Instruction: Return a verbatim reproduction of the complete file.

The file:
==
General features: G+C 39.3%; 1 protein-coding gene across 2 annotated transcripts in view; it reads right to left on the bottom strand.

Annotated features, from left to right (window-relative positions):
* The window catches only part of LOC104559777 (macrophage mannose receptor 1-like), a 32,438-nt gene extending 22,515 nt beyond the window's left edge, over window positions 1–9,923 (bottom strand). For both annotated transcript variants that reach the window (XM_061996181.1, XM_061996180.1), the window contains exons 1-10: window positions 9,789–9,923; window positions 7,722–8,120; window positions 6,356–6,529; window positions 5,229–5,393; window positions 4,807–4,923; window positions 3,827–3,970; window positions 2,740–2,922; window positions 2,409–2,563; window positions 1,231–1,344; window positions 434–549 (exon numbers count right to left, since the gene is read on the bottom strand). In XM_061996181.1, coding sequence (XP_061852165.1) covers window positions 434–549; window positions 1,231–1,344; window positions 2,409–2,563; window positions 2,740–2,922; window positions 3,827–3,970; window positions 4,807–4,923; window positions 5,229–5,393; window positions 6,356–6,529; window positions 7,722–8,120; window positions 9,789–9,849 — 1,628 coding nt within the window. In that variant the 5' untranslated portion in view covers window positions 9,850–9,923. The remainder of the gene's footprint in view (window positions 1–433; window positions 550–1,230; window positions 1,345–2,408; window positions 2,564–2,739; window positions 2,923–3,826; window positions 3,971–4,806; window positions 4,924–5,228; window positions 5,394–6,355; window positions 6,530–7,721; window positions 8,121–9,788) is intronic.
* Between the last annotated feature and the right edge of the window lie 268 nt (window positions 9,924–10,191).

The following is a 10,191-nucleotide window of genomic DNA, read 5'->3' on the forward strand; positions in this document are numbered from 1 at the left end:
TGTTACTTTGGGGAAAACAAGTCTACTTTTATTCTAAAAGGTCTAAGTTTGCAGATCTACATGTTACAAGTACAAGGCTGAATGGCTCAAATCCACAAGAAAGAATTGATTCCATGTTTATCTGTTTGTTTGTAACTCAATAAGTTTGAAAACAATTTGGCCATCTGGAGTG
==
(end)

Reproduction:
General features: G+C 39.3%; 1 protein-coding gene across 2 annotated transcripts in view; it reads right to left on the bottom strand.

Annotated features, from left to right (window-relative positions):
* The window catches only part of LOC104559777 (macrophage mannose receptor 1-like), a 32,438-nt gene extending 22,515 nt beyond the window's left edge, over window positions 1–9,923 (bottom strand). For both annotated transcript variants that reach the window (XM_061996181.1, XM_061996180.1), the window contains exons 1-10: window positions 9,789–9,923; window positions 7,722–8,120; window positions 6,356–6,529; window positions 5,229–5,393; window positions 4,807–4,923; window positions 3,827–3,970; window positions 2,740–2,922; window positions 2,409–2,563; window positions 1,231–1,344; window positions 434–549 (exon numbers count right to left, since the gene is read on the bottom strand). In XM_061996181.1, coding sequence (XP_061852165.1) covers window positions 434–549; window positions 1,231–1,344; window positions 2,409–2,563; window positions 2,740–2,922; window positions 3,827–3,970; window positions 4,807–4,923; window positions 5,229–5,393; window positions 6,356–6,529; window positions 7,722–8,120; window positions 9,789–9,849 — 1,628 coding nt within the window. In that variant the 5' untranslated portion in view covers window positions 9,850–9,923. The remainder of the gene's footprint in view (window positions 1–433; window positions 550–1,230; window positions 1,345–2,408; window positions 2,564–2,739; window positions 2,923–3,826; window positions 3,971–4,806; window positions 4,924–5,228; window positions 5,394–6,355; window positions 6,530–7,721; window positions 8,121–9,788) is intronic.
* Between the last annotated feature and the right edge of the window lie 268 nt (window positions 9,924–10,191).

The following is a 10,191-nucleotide window of genomic DNA, read 5'->3' on the forward strand; positions in this document are numbered from 1 at the left end:
TGTTACTTTGGGGAAAACAAGTCTACTTTTATTCTAAAAGGTCTAAGTTTGCAGATCTACATGTTACAAGTACAAGGCTGAATGGCTCAAATCCACAAGAAAGAATTGATTCCATGTTTATCTGTTTGTTTGTAACTCAATAAGTTTGAAAACAATTTGGCCATCTGGAGTG